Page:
Gilmore Girls fans are elated to finally hear the release date of the new Netflix revival: November 25th! It’s just around the bend, which makes it the perfect time to binge watch old episodes and dust off your predictions. I happen to have one of my own regarding the last four words that have haunted us since they weren’t included in the original finale.
In any case, fans,are preoccupied with everything Gilmore, from the quirky characters to the eccentric town of Stars Hollow. One of the things that makes me such a huge fan of the show is how I relate to Rory Gilmore. She is socially awkward and can often feel the pressure that comes with being a part of two different worlds. While I can’t say I have a rich and privileged family, I can certainly relate to being between two types of statuses.
More than that, however, Rory’s voracious reading life relates closely to my own. I, too, have been seen sniffing the pages of old and new volumes in libraries and bookstores. I have the habit of carrying books around with me, either in physical or digital form. I often find myself wanting a night alone with a book and some coffee rather than a night out at a party. Rory makes readers, like myself, feel less isolated in a world that values extroverts and social skills rather than passion for literature and an often quiet disposition.
Looking at the list of 339 books referenced in Gilmore Girls, it can daunting, even for heavy readers, to take a stab at tackling her list, which is becoming more popular as November 25th creeps closer. By looking at why Rory herself felt connected to these books, we can find a road into them ourselves.
Quite a large portion of Rory’s reads are Russian literature. We may wonder, besides the encouragement from her institutions of education, why Rory chose to spend so much of her free time reading through these novels.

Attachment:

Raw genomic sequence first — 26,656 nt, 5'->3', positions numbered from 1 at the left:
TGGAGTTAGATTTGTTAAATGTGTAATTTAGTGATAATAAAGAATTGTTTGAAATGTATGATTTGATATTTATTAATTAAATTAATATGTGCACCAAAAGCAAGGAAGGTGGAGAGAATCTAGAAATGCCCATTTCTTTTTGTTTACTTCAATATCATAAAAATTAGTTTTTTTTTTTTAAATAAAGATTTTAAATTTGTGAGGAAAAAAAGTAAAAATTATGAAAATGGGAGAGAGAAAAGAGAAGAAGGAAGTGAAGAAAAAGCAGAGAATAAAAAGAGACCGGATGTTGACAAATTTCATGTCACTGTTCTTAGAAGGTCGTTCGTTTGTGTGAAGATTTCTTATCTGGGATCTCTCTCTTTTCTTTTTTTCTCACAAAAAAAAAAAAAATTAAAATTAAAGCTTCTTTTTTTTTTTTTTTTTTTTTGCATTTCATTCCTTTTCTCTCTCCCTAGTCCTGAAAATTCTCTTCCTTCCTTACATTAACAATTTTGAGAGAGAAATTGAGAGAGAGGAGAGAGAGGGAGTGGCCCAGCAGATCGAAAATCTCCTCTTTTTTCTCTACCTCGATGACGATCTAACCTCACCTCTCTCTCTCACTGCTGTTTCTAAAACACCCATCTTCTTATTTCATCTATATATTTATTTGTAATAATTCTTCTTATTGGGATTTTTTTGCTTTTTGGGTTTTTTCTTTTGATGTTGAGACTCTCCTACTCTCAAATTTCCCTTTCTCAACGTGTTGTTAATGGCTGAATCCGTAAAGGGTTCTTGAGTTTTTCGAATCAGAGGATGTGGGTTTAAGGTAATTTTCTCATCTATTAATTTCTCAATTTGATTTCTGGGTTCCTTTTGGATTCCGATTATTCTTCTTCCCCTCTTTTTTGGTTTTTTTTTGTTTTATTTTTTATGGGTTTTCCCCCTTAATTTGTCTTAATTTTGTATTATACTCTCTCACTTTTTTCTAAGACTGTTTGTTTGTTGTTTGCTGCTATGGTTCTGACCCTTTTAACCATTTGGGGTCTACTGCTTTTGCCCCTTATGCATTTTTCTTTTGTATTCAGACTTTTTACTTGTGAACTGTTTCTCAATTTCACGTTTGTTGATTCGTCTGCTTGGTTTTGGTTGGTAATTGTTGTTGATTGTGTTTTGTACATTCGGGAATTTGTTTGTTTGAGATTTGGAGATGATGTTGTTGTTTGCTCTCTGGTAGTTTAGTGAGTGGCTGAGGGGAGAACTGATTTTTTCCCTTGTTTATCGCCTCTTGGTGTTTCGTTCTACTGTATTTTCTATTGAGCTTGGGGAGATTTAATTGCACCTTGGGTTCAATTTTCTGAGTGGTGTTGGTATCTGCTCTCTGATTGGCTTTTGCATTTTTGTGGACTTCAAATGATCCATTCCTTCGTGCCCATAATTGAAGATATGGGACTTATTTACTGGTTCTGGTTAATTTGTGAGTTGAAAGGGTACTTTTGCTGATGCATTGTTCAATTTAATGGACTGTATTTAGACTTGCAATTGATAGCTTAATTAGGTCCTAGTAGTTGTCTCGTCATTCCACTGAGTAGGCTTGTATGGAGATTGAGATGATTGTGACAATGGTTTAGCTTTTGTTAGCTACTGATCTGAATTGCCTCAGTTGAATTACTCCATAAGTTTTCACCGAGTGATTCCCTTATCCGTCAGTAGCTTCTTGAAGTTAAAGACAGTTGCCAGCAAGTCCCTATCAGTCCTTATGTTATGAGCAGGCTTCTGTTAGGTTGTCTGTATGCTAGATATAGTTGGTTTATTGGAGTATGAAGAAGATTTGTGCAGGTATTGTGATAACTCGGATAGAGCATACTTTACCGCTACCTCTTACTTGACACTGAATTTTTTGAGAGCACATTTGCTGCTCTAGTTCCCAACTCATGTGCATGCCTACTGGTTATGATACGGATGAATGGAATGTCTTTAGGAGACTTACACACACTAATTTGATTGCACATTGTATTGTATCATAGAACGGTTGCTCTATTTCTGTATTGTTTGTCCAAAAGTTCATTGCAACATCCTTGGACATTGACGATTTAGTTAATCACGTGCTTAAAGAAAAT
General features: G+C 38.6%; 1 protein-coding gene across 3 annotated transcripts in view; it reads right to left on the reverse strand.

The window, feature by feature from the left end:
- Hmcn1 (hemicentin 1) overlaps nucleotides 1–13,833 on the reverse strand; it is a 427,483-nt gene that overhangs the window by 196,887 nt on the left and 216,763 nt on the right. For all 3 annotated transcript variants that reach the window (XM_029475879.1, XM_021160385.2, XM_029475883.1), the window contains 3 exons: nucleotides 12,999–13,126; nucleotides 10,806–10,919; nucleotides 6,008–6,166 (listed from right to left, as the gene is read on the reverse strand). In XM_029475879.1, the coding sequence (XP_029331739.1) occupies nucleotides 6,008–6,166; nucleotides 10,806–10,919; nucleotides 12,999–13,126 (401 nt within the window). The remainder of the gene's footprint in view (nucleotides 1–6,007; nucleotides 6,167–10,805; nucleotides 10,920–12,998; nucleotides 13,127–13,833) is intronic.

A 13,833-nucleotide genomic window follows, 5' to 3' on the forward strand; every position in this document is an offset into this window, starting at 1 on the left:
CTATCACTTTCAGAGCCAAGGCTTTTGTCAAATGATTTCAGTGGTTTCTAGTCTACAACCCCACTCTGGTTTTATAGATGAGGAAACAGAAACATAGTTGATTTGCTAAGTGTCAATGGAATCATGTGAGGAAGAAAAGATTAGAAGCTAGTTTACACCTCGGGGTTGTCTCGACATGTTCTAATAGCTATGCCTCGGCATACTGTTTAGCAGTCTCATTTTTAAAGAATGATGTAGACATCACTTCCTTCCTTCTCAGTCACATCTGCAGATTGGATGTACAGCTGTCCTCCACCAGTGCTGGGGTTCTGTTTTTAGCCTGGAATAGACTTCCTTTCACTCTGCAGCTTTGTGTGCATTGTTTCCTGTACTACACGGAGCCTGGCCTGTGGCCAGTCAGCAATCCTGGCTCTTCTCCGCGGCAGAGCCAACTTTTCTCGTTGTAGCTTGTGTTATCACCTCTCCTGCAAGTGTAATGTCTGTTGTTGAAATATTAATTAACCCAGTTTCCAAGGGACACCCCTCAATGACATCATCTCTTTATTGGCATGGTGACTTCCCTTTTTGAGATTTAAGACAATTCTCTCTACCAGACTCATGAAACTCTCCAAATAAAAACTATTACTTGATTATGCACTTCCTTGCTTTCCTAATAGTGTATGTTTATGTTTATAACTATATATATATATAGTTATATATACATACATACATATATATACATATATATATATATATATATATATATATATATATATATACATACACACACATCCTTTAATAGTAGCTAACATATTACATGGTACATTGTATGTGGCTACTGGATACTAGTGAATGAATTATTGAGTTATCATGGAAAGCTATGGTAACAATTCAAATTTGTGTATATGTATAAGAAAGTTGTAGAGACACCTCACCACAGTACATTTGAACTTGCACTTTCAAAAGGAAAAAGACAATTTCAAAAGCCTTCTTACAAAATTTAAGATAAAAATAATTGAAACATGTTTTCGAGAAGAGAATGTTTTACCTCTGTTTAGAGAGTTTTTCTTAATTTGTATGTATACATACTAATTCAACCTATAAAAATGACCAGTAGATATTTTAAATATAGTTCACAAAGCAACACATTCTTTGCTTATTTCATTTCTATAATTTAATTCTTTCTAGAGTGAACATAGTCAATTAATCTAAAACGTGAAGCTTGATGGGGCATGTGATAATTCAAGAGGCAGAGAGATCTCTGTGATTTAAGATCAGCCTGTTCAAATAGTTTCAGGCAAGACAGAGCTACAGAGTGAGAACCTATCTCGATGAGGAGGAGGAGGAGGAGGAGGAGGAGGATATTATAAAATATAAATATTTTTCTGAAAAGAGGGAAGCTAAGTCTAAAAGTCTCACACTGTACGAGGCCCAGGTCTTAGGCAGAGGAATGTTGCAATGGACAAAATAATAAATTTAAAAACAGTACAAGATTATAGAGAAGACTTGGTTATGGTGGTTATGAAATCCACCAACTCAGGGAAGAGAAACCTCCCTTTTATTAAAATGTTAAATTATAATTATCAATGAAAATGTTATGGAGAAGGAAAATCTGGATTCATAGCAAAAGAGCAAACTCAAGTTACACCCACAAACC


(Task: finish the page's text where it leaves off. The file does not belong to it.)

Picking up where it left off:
We may find a clue in her relationship with her grandfather, Richard Gilmore. As Gilmore fans will know, Rory didn’t have the chance to develop a relationship with her grandfather until she was a teenager, and one of the biggest connections they shared was in their reading lives.
It was no secret that Richard was proud of Rory’s ability to read and understand these novels, even listing that: “She’s read every book by every author with a Russian surname” among her accomplishments. This connection is all the more moving with the death of Edward Herrmann. His absence in the revival will most likely be explained with Richard Gilmore’s death.
Anna Karenina by Leo Tolstoy
Praised as one of the greatest books ever written, it is no surprise that it was part of Rory’s reading life. The classic took one of the coveted spots in her graduation speech that detailed the varied adventures that books brought to her life.
Dead Souls by Nikolai Gogol
You may recognize this particular title from Rory’s lament that her Harvard application did not arrive while she had been ensconced in the novel, but while she was watching The Brady Bunch variety hour.
Class Struggles in Literature
Rory has a complicated relationship with the rich and privileged. She loves her grandparents dearly, even though they benefit from a world she often criticizes. She is angered by Logan’s entitled attitude and yet she falls for his charms. She not only falls in love with him but falls in with his over-privileged friends and family.
Despite her own privilege and that of those she associates with, she continues to abhor a lot of what they stand for. She writes of Logan’s colleagues, saying that they are among those “Who can no more imagine a world without trust funds than a world without water — imported and bubbly, of course.”
However, she seems to fit in well with “these over-privileged sons and daughters of somebodies who fail to grasp how out of touch they seem to those of us who don’t have an errant domestic employee or a construction problem on beef island.” She often finds herself grappling between these two parts of her identity.
Atonement by Ian McEwan
Rory can be found reading this novel as she begins her years at Yale. She is between the time of her small town life and her ivy league education, where she transitions from the quiet girl who continuously volunteers for her community to the young, entitled woman who parties, under appreciates her position, and steal yachts on whims as soon as she faces real criticism from the world.